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Pattaya Daily News

18 November 2009 :: 22:11:10 pm 1956

Scam Alert: Condo Stealing on the Rise

This is the account of a foreigner who through trusting 3rd parties too much has had to pay a heavy price. He wants to remain anonymous, so for the purposes of this article we’ll call him Fred. Fred came to Pattaya and, like many others, thought he’d take advantage of the relatively low prices in the property market at the time and began to make substantial investments in condominiums.
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He began by making enquiries among the various property agents in Pattaya with a view to selling some of his condo purchases. After some time, he actually found one, Ahmed aka Ashley, an Indian, that he considered of good character as he had worked full-time for various prominent real estate agents and on a part-time basis for others and had the reputation of being a top-rank salesman. Over a period of two years, Fred developed a very close, trusting relationship with Ashley, who acting as the agent-of-sale, sold at least 10 condos to Fred, including three condos in A.D. House Condominium in Naklua. As part of the deal, Ashley promised to do his best to sell on some of Fred’s condos, which he never did.
(Ahmed aka Ashley and his wife.)

However, over time, Fred began to have grave doubts about Ashley, not least because Ashley was inclined to borrow substantial sums from him, many of which he increasingly grew reluctant to repay. He would come to Fred complaining of various calamities which had happened to him, trying, successfully as it transpired, to arouse Fred’s sympathies and so managed to borrow a substantial amount from Fred over time. It eventually got to the stage where Ashley owed Fred ½ million baht, with no sign of repayment, despite many requests from Fred. The relationship eventually became so acrimonious that Fred decided to cut all dealings with Ashley, particularly allowing Ashley to sell condos for him.

Fred then decided to go to see his friend up in Kanchanaburi, telling one of the admin staff at his condo in Soi Pattaya Park by the name of Songsak that various agents were likely to come round to see his condo there and asked Songsak if he would mind accompanying any of these agents up to the condo in the event that they brought any prospects round. This Songsak agreed to do and Fred duly gave Songsak the key to his condo to allow him to carry out the arrangement.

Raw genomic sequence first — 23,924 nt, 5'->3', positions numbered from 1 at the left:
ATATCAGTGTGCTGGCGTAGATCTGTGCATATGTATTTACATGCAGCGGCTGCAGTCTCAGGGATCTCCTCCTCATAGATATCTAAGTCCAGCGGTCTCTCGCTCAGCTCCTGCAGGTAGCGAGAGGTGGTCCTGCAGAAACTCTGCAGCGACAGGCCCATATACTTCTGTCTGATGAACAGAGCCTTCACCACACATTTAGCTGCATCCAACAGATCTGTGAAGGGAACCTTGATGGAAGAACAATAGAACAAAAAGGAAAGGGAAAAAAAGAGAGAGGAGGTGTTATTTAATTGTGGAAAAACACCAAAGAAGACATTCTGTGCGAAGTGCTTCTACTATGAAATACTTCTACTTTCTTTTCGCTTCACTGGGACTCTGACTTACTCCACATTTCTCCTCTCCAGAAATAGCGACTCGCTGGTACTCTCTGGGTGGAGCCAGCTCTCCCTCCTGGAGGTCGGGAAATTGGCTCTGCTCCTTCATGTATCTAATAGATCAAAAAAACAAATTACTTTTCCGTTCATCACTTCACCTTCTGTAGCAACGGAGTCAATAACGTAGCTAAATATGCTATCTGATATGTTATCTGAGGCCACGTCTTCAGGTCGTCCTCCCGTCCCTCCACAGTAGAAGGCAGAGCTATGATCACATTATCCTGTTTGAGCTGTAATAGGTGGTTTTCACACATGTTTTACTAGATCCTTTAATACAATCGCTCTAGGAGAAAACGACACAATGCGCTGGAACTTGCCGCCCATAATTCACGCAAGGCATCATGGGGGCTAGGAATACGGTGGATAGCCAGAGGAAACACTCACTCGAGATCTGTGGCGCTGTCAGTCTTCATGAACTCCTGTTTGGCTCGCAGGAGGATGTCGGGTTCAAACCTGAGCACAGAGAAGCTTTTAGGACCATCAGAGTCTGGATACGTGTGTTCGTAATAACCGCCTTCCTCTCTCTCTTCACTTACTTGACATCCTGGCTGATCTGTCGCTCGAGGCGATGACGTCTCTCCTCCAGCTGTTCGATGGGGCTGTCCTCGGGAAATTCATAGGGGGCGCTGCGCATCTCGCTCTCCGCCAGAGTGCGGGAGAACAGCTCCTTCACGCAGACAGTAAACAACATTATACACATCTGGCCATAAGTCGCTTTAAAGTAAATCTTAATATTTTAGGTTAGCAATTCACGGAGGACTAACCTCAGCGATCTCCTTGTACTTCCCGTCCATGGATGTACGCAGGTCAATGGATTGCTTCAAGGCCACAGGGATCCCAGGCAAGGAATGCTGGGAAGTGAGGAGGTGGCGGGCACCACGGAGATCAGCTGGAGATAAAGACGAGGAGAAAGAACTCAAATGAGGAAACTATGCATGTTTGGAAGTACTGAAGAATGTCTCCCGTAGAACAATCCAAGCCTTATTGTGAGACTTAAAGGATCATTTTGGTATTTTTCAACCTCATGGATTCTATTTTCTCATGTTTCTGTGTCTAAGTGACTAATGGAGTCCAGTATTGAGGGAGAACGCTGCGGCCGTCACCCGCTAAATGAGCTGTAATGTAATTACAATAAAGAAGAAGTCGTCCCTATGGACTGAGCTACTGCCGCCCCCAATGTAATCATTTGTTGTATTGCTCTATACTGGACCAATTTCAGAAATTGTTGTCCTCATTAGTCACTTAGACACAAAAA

How did it happen?

Now in Fred’s three week absence, Ashley brought a number of prospective buyers round to see Fred’s condo. As Fred hadn’t told Songsak about the deterioration of his and Ashley’s relationship and that he no longer trusted him, Songsak didn’t know to take particular precautions with Ashley. Songsak accompanied Ashley up to the condo, each time, but on the last occasion, presumably because he thought Ashley was trustworthy, or merely because he just couldn’t be bothered, Songsak gave Ashley the key and allowed him to view the condo with his prospect, unaccompanied. After a short while, Ashley came down, returned the key to Songsak and left.

When Fred returned to Pattaya he didn’t think to ask Songsak about any agents’ visits. It was only after four days when he had been drinking in a bar with a friend that Fred grew apprehensive. In their conversation in the bar, the friend happened to ask Fred if he knew that Ashley, whom they both knew, had left the country, having ripped off a considerable number of prominent real estate agents before he left. Initially, Fred’s concern was for the Bt500,000 debt that Ashley owed him, but then he had a nasty intuition, what if Ashley had visited his condo in his absence?

Fred rushed home and immediately asked Songsak if Ashley had been round while he was away. Songsak confirmed that he had and that significantly he had not accompanied Ashley up to the condo on the last occasion. With increasing dread, Fred rushed up to his condo and went straight to the place of safekeeping where he kept the title deeds to his condos. To Fred’s horror, he found that out of a number of title deeds kept in his condo, three were missing; co-incidentally these were the deeds to the three condos in A.D. House Condominium in Naklua that Ashley had actually sold him for Bt3.5 million earlier in the year. Also in the pile of documents was another bunch which had been prepareedd in order to buy a car, containing a copy of Fred’s passport, this too was missing!